Do you ever have those days?
Last weekend, I got to spend some time with my family. It was lovely. Lots of food, laughter, movement, and gezelligheid.
For the past few months, I’ve been running at least twice a week, so I brought my running shoes, and managed to get a 6-day streak (which was longer than I’ve ever done before), and I felt GOOD.
I joined my mom for her dance workouts in the morning, and she joined me for my vocal training. We went for a long walk in the polder, and made lovely vegan food, watched Moxie, and planned to start a riot (only half kidding).
Last night, I came home. I had barely closed the door behind me when I realized… I had forgotten my running shoes. Fuck. For the first time in my life, I have a nice rhythm, an exercise routine that makes me feel great, and now I don’t have my shoes.
(This might also be a good time to confess that I’ve been using them as regular shoes too – my worn-out Converse sneakers have seen better days and I often wear my Nike running shoes when I have to walk fast / far / at all.)
For a moment, I was very tempted to just order a new pair with one-day delivery, but let’s keep it real: as a student / creative / new entrepreneur I can’t afford to spend money on something I already have. Instead, I decided to make a snack. Can’t really go wrong there, right?
I set my popcorn on fire. Again. (Yep, this was not the first time.) So what did I do? I cursed (sorry), took a breath, picked out the stuff that looked ok, and let the rest cool down until it was safe to throw out without setting my whole kitchen on fire.
And then I laughed.
And I realized this is not a terrible way to deal with life.
Some days just suck. There are always going to be things that piss you off, annoy the hell out of you, make you feel sad, insecure, angry, jealous, disappointed, anxious, or alone. Here is how I make it through:
1. Get it out of your system
If and when you can, deal with the stress (which – if you read “Burnout” by Emily and Amelia Nagoski – you’ll know is separate from the stressor). Go for a run, punch a pillow (or, y’know, a punching bag), get a soundproof rehearsal space and sing at the top of your lungs for an hour or two (my personal favourite), cry, write, call a trusted friend, hug a loved one, move your body, take slow deep breaths, or find something else that works for you.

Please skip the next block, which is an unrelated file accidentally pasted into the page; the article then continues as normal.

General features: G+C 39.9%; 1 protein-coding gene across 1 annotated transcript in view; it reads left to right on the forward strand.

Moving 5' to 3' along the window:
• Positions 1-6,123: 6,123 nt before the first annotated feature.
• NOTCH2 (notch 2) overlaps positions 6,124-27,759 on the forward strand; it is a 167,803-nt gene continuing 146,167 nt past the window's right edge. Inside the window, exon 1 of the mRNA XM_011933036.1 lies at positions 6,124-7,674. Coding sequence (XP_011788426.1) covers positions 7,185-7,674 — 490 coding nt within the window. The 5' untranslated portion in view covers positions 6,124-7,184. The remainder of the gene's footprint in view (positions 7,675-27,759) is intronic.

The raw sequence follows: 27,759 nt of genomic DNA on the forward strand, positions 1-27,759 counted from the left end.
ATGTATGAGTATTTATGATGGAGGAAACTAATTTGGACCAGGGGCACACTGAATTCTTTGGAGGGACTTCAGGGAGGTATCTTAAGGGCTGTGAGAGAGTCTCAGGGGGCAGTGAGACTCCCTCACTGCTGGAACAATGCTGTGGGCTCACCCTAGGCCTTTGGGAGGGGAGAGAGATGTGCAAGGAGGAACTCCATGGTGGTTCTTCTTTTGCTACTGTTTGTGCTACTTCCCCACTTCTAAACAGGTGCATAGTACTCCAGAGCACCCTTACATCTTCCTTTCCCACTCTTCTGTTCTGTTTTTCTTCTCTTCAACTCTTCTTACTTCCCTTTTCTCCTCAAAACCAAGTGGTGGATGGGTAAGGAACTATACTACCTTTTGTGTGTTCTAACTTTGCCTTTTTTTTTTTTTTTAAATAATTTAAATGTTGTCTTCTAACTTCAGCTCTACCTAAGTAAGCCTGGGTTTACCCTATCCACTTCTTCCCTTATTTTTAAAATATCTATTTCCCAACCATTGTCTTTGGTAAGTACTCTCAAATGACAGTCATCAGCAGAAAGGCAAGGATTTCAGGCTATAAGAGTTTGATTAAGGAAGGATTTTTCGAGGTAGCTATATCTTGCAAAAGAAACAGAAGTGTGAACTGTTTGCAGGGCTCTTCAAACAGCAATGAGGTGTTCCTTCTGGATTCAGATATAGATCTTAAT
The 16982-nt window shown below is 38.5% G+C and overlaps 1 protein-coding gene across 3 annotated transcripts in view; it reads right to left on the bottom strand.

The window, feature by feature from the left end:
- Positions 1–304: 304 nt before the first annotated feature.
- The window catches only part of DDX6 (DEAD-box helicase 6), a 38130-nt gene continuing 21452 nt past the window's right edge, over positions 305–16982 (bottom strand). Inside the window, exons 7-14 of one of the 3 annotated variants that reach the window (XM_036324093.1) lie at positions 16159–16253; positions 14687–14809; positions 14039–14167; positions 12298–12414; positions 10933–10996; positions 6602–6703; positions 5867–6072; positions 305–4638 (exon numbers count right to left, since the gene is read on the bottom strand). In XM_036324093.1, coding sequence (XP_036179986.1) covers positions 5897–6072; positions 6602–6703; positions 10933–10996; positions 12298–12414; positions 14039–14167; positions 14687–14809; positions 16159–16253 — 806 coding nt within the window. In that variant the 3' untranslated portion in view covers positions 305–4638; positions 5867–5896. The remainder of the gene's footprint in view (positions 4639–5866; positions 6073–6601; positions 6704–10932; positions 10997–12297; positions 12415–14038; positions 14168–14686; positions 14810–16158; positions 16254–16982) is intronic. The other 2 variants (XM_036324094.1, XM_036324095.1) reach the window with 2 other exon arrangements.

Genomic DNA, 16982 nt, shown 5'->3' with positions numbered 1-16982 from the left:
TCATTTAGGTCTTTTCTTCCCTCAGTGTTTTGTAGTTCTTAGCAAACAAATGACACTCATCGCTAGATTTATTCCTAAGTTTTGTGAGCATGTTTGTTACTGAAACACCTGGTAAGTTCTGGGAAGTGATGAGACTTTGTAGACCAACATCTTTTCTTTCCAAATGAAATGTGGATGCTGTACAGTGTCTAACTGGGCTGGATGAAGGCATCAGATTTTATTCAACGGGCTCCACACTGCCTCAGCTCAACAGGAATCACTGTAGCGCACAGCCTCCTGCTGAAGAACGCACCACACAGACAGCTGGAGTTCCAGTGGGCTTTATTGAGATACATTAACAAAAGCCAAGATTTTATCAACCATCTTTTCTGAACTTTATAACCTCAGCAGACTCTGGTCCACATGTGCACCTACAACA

Note: I put this first in the list, but in some situations you have to tackle the stressor first (e.g. when your kitchen is actually on fire, please deal with that first). With emotional triggers, sometimes it might be nice to step away for a moment and change your emotional state before trying again. Find what works for you. You might find you have to deal with the stressor first, before you can even think about relaxing.
2. Take a breath
When you’re ready to deal with the stressor (and this might be the first step in your situation), take a deep breath. Try to make the out-breath longer than the in-breath and slow down. You’ve got this.
In this phase, you might slow down enough to get some clarity. Maybe you feel ready to deal with it, and maybe you realize it’s not actually that bad, and you can simply take another breath and move on. If the former is true, you can move on to step 3.
3. Find what (still) works
Note: Sometimes things are really terrible, and you don’t always need to look for the silver lining (let’s not ignore any real pain), but other times, we have knee-jerk reactions to small things, and there might be space to look up.
You set your popcorn on fire, but some of it still looks edible. You lost a job you loved, but you can afford to take some time off and work on something you’re passionate about. You had a bad fight with your partner, but you learnt something new about yourselves and each other, and you have an idea about how to move forward from here.
Is there anything about this situation that’s already okay? Can you find a small piece that still works? Anything at all?
This might bring some light into the situation, and removing these parts might make the problem feel a little bit smaller.
When you’re done (or if you can’t find anything) move on to step 4.
4. Give it a minute
If the hard thing still feels really difficult, or if the emotions around it are very strong, give it a minute to cool down. Throwing out burning popcorn might make your house burn down. Your post-fight conversation might not be super productive if both parties are still really angry or emotional. Give it a moment.
5. Deal with it & let go
You analyzed the situation (and maybe found some things that still work), so now you’re left with what doesn’t work. In this step, we deal with that.
- You missed a deadline? Maybe you can talk to your teacher / supervisor / colleague / friend and make up for it.
- Forgot to bring back your running shoes? Cool. It’s time for some much-needed recovery, and maybe you can try some new indoor workouts too. (Hello, Mamma Mia-themed dance workouts.)
- You made a mistake? Try to fix it.
- Something bad happened and it’s totally out of your control? Reframe it, accept it, work through it, let it go, or find a good therapist to help you figure it out.
If you often struggle to do things like paying parking tickets and late fees, talking it out with a friend after a fight, making up for something, or handing in the assignment on time, because of emotional resistance, this video from Jessica McCabe might be helpful:
How do you deal with difficult days?
I hope you have a lovely week, and that you find a way to move through the challenging moments.
If you need any help, feel free to reach out 🙂